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Jesus once said, “You can enter God’s Kingdom only through the narrow gate. The highway to hell is broad, and its gate is wide for the many who choose that way. But the gateway to life is very narrow and the road is difficult, and only a few ever find it. Matthew 7:13-14

I continue to be amazed at the dichotomies in the Christian life. We are told to follow this itinerant preacher who came on the scene from virtually nowhere, spent a few years here on earth and then was brutally murdered. His 12 closest followers all met the same fate, as did 1,000’s since then.

Who, in their right mind would agree to a proposal to follow a life in which you will have no pillow for your head, you’ll be ridiculed, and live in constant danger of death.

Yet, as the Psalmist writes, His will is where I want to be. If I follow his will completely I will stare adversity in the face. If I follow his teachings I will be labeled intolerant, out of touch with reality, and a whole lot of other social labels.

Still, regardless of all the external realities, He offers a peace and joy that nothing else can measure up to. His way will not be the easiest. His way will not be the most popular. But his way offers me something the world can never give me, nor take away. Peace. So, as Job said, ‘Even though he slay me, yet will I trust him’.

When I was in high school I worked at the local grocery store with a friend. We were typical high school kids that, from time to time, didn’t put our best efforts forward on the job. This was especially true when the boss was gone.

Now, of course, I’ve realized that in some ways it’s more important to work hard when the boss isn’t around than when he’s present.

Paul is encouraging his congregation in Philippi to continue the work he started with increased energy, not because they needed to do so for their salvation. That was sealed with the Holy Spirit. Rather, he was encouraging them to work hard to show those who had not believed that what they had in Jesus was the real thing.

If you truly believe in the benefits of knowing Jesus, live it fresh every day. We have a tendency to grow lukewarm in our faith over time. Perhaps you’ve seen it. A newborn believer is excited about Jesus and unafraid to tell the world. We ‘veterans’ tend to be more laid back.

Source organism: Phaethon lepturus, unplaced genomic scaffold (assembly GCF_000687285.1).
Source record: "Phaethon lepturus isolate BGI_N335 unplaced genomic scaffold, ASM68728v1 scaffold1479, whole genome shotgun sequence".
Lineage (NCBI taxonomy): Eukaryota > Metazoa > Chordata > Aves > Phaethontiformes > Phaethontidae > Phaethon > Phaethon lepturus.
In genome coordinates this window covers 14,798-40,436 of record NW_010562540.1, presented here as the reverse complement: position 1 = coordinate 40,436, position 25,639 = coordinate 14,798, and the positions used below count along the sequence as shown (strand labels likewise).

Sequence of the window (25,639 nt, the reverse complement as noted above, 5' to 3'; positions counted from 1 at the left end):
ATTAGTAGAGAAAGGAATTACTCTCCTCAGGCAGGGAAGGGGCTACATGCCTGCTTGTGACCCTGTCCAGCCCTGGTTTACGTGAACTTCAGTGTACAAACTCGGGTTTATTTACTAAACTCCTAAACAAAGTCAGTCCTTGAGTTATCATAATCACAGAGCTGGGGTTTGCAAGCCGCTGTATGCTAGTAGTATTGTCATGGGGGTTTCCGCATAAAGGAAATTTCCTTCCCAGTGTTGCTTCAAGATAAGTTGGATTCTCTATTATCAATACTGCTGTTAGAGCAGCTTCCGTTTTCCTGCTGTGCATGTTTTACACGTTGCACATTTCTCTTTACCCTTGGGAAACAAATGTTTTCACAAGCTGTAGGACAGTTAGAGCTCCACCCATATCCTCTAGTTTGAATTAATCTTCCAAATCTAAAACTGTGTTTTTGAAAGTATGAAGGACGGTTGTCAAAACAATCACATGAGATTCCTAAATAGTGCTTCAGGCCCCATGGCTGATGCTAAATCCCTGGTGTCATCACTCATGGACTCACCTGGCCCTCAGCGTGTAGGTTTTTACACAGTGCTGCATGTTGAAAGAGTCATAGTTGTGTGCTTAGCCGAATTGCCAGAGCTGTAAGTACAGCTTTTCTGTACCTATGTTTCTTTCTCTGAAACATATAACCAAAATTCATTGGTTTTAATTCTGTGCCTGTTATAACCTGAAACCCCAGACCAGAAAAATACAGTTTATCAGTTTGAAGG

Don’t let the fire die! Keep the flame of gratitude for all Jesus has done burning brightly in your daily life. It won’t make you a ‘better Christian’ but is will show others that Jesus is the most amazing thing that’s ever happened to you…you do believe that, right?

Your passions drive your actions. When your actions revolve around yourself, (your own comfort; your own desires; your own strengths) your passions are focused inward and your joy is dependent on fulfilling those passions. When you are passionate about Jesus Christ your joy is not based on yourself but on the realization that Jesus is passionate about you. Your actions are based on Your mutual love for each other. Jesus is passionate about you and he wants you to be passionate about him. That’s why he said if you love me, if you’re passionate about me, If your desire is for me, then you will naturally to have the things that I have promised you.

In him our hearts rejoice, for we trust in his holy name. Psalm 33:21 (NIV)

Father, I rejoice in you today because I can trust you. In an era when trust is hard to find I know I can always come to you and find you.

I know that you will be the same every time I seek you. Your love for me doesn’t change when I rebel against you. Your forgiveness is free for the asking even when my attitude isn’t right.

There are many around me who make claims about the great things they will accomplish, but their words are hollow. When you say something will happen, I know it will be just as you say.

Times change. People change. Yet the principles you set at the foundation of the world remain solid and secure because you have spoken it.

I rejoice in the many blessings you have given us.

I rejoice in the gift of family, of the love between a man and a woman, of the miracle of new birth, of the proud smile of a grandparent as they hold the assurance of their posterity.

I rejoice in the gift of friendships that encourage us to move on, allow us to cry on their shoulders, support us even when they don’t agree with us, and comfort us when we mourn.